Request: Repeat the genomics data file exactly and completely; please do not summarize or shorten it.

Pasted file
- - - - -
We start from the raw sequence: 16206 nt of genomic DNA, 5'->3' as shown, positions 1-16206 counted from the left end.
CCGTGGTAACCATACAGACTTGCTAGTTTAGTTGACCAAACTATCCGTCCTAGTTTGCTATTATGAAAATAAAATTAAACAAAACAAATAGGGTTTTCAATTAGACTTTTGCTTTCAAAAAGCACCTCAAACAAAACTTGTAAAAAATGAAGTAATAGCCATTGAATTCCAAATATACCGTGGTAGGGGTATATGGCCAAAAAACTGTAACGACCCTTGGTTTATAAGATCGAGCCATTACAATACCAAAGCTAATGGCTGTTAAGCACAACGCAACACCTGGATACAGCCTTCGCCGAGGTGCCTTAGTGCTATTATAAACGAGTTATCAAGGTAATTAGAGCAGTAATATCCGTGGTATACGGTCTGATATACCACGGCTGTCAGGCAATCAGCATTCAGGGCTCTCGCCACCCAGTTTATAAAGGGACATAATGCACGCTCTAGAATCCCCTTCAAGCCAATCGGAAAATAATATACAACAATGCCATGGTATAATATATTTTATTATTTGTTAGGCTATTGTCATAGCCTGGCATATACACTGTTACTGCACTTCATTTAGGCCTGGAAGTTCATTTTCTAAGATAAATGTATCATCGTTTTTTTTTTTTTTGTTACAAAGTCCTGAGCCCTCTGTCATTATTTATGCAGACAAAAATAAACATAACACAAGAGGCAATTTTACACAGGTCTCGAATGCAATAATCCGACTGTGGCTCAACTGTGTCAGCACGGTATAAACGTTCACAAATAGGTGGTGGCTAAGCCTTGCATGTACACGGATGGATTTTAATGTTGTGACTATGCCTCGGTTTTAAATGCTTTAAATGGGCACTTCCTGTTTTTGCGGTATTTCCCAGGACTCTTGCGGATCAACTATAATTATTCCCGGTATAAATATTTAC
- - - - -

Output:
We start from the raw sequence: 16206 nt of genomic DNA, 5'->3' as shown, positions 1-16206 counted from the left end.
CCGTGGTAACCATACAGACTTGCTAGTTTAGTTGACCAAACTATCCGTCCTAGTTTGCTATTATGAAAATAAAATTAAACAAAACAAATAGGGTTTTCAATTAGACTTTTGCTTTCAAAAAGCACCTCAAACAAAACTTGTAAAAAATGAAGTAATAGCCATTGAATTCCAAATATACCGTGGTAGGGGTATATGGCCAAAAAACTGTAACGACCCTTGGTTTATAAGATCGAGCCATTACAATACCAAAGCTAATGGCTGTTAAGCACAACGCAACACCTGGATACAGCCTTCGCCGAGGTGCCTTAGTGCTATTATAAACGAGTTATCAAGGTAATTAGAGCAGTAATATCCGTGGTATACGGTCTGATATACCACGGCTGTCAGGCAATCAGCATTCAGGGCTCTCGCCACCCAGTTTATAAAGGGACATAATGCACGCTCTAGAATCCCCTTCAAGCCAATCGGAAAATAATATACAACAATGCCATGGTATAATATATTTTATTATTTGTTAGGCTATTGTCATAGCCTGGCATATACACTGTTACTGCACTTCATTTAGGCCTGGAAGTTCATTTTCTAAGATAAATGTATCATCGTTTTTTTTTTTTTTGTTACAAAGTCCTGAGCCCTCTGTCATTATTTATGCAGACAAAAATAAACATAACACAAGAGGCAATTTTACACAGGTCTCGAATGCAATAATCCGACTGTGGCTCAACTGTGTCAGCACGGTATAAACGTTCACAAATAGGTGGTGGCTAAGCCTTGCATGTACACGGATGGATTTTAATGTTGTGACTATGCCTCGGTTTTAAATGCTTTAAATGGGCACTTCCTGTTTTTGCGGTATTTCCCAGGACTCTTGCGGATCAACTATAATTATTCCCGGTATAAATATTTAC